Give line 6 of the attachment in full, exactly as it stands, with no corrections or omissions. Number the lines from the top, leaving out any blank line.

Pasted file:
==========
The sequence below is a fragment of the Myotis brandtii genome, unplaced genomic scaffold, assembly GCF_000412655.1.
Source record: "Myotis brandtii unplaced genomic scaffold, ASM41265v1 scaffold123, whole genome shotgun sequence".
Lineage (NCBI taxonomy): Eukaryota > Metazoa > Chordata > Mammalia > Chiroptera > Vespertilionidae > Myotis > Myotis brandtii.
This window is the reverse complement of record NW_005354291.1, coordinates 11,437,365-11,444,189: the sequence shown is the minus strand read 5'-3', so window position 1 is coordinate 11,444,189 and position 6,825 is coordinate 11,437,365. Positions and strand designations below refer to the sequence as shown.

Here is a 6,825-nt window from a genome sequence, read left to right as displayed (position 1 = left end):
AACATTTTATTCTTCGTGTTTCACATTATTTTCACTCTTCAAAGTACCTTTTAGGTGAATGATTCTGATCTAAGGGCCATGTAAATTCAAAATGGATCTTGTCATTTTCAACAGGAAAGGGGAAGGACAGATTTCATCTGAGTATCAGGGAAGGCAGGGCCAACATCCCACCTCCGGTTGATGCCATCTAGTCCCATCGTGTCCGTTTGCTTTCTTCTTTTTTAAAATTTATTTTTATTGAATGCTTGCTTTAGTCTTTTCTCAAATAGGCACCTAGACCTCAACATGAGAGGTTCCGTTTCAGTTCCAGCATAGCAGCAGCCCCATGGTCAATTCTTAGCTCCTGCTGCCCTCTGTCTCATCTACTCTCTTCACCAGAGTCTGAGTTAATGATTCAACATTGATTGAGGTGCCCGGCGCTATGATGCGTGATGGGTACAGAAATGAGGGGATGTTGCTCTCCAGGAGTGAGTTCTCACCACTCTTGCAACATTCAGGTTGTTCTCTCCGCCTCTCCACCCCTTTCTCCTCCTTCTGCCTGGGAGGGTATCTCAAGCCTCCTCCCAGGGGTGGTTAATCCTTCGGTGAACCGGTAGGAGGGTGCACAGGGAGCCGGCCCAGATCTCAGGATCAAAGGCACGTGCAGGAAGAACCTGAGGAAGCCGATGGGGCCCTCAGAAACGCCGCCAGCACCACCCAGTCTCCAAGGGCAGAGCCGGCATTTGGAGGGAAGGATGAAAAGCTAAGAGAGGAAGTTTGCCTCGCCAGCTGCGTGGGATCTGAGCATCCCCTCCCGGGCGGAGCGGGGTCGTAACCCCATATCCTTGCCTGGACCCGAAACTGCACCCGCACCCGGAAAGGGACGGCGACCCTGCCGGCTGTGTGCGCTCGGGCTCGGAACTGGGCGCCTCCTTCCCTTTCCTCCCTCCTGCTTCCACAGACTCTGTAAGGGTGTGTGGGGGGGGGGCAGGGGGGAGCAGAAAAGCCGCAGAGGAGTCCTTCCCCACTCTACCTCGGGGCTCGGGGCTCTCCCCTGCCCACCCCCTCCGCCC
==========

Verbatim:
AACATTTTATTCTTCGTGTTTCACATTATTTTCACTCTTCAAAGTACCTTTTAGGTGAATGATTCTGATCTAAGGGCCATGTAAATTCAAAATGGATCTTGTCATTTTCAACAGGAAAGGGGAAGGACAGATTTCATCTGAGTATCAGGGAAGGCAGGGCCAACATCCCACCTCCGGTTGATGCCATCTAGTCCCATCGTGTCCGTTTGCTTTCTTCTTTTTTAAAATTTATTTTTATTGAATGCTTGCTTTAGTCTTTTCTCAAATAGGCACCTAGACCTCAACATGAGAGGTTCCGTTTCAGTTCCAGCATAGCAGCAGCCCCATGGTCAATTCTTAGCTCCTGCTGCCCTCTGTCTCATCTACTCTCTTCACCAGAGTCTGAGTTAATGATTCAACATTGATTGAGGTGCCCGGCGCTATGATGCGTGATGGGTACAGAAATGAGGGGATGTTGCTCTCCAGGAGTGAGTTCTCACCACTCTTGCAACATTCAGGTTGTTCTCTCCGCCTCTCCACCCCTTTCTCCTCCTTCTGCCTGGGAGGGTATCTCAAGCCTCCTCCCAGGGGTGGTTAATCCTTCGGTGAACCGGTAGGAGGGTGCACAGGGAGCCGGCCCAGATCTCAGGATCAAAGGCACGTGCAGGAAGAACCTGAGGAAGCCGATGGGGCCCTCAGAAACGCCGCCAGCACCACCCAGTCTCCAAGGGCAGAGCCGGCATTTGGAGGGAAGGATGAAAAGCTAAGAGAGGAAGTTTGCCTCGCCAGCTGCGTGGGATCTGAGCATCCCCTCCCGGGCGGAGCGGGGTCGTAACCCCATATCCTTGCCTGGACCCGAAACTGCACCCGCACCCGGAAAGGGACGGCGACCCTGCCGGCTGTGTGCGCTCGGGCTCGGAACTGGGCGCCTCCTTCCCTTTCCTCCCTCCTGCTTCCACAGACTCTGTAAGGGTGTGTGGGGGGGGGGCAGGGGGGAGCAGAAAAGCCGCAGAGGAGTCCTTCCCCACTCTACCTCGGGGCTCGGGGCTCTCCCCTGCCCACCCCCTCCGCCC